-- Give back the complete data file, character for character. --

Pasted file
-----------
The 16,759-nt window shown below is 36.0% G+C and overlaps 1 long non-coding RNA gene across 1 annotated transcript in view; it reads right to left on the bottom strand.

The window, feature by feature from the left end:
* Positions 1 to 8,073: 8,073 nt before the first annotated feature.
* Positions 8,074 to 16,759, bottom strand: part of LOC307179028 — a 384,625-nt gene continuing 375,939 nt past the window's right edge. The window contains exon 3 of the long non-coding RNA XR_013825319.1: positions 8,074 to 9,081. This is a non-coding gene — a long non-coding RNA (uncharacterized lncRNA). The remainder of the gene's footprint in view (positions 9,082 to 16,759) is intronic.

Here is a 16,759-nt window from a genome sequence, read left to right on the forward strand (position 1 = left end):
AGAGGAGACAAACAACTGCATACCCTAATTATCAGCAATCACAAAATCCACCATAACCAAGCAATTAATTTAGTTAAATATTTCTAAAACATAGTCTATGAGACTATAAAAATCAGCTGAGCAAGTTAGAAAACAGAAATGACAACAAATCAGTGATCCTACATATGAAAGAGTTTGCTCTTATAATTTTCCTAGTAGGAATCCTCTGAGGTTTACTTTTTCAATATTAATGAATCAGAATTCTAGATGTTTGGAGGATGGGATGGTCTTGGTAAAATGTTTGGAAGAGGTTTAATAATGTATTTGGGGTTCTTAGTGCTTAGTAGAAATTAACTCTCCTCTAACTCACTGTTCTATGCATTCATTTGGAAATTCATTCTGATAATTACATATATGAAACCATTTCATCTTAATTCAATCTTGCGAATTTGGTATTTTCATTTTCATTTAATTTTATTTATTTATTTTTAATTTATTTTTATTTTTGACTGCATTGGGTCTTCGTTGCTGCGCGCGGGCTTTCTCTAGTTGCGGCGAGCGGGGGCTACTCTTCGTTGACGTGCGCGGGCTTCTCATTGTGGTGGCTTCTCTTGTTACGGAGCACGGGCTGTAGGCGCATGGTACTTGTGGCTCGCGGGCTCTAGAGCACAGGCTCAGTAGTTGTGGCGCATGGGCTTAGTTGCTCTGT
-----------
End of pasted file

The 16,759-nt window shown below is 36.0% G+C and overlaps 1 long non-coding RNA gene across 1 annotated transcript in view; it reads right to left on the bottom strand.

The window, feature by feature from the left end:
* Positions 1 to 8,073: 8,073 nt before the first annotated feature.
* Positions 8,074 to 16,759, bottom strand: part of LOC307179028 — a 384,625-nt gene continuing 375,939 nt past the window's right edge. The window contains exon 3 of the long non-coding RNA XR_013825319.1: positions 8,074 to 9,081. This is a non-coding gene — a long non-coding RNA (uncharacterized lncRNA). The remainder of the gene's footprint in view (positions 9,082 to 16,759) is intronic.

Here is a 16,759-nt window from a genome sequence, read left to right on the forward strand (position 1 = left end):
AGAGGAGACAAACAACTGCATACCCTAATTATCAGCAATCACAAAATCCACCATAACCAAGCAATTAATTTAGTTAAATATTTCTAAAACATAGTCTATGAGACTATAAAAATCAGCTGAGCAAGTTAGAAAACAGAAATGACAACAAATCAGTGATCCTACATATGAAAGAGTTTGCTCTTATAATTTTCCTAGTAGGAATCCTCTGAGGTTTACTTTTTCAATATTAATGAATCAGAATTCTAGATGTTTGGAGGATGGGATGGTCTTGGTAAAATGTTTGGAAGAGGTTTAATAATGTATTTGGGGTTCTTAGTGCTTAGTAGAAATTAACTCTCCTCTAACTCACTGTTCTATGCATTCATTTGGAAATTCATTCTGATAATTACATATATGAAACCATTTCATCTTAATTCAATCTTGCGAATTTGGTATTTTCATTTTCATTTAATTTTATTTATTTATTTTTAATTTATTTTTATTTTTGACTGCATTGGGTCTTCGTTGCTGCGCGCGGGCTTTCTCTAGTTGCGGCGAGCGGGGGCTACTCTTCGTTGACGTGCGCGGGCTTCTCATTGTGGTGGCTTCTCTTGTTACGGAGCACGGGCTGTAGGCGCATGGTACTTGTGGCTCGCGGGCTCTAGAGCACAGGCTCAGTAGTTGTGGCGCATGGGCTTAGTTGCTCTGT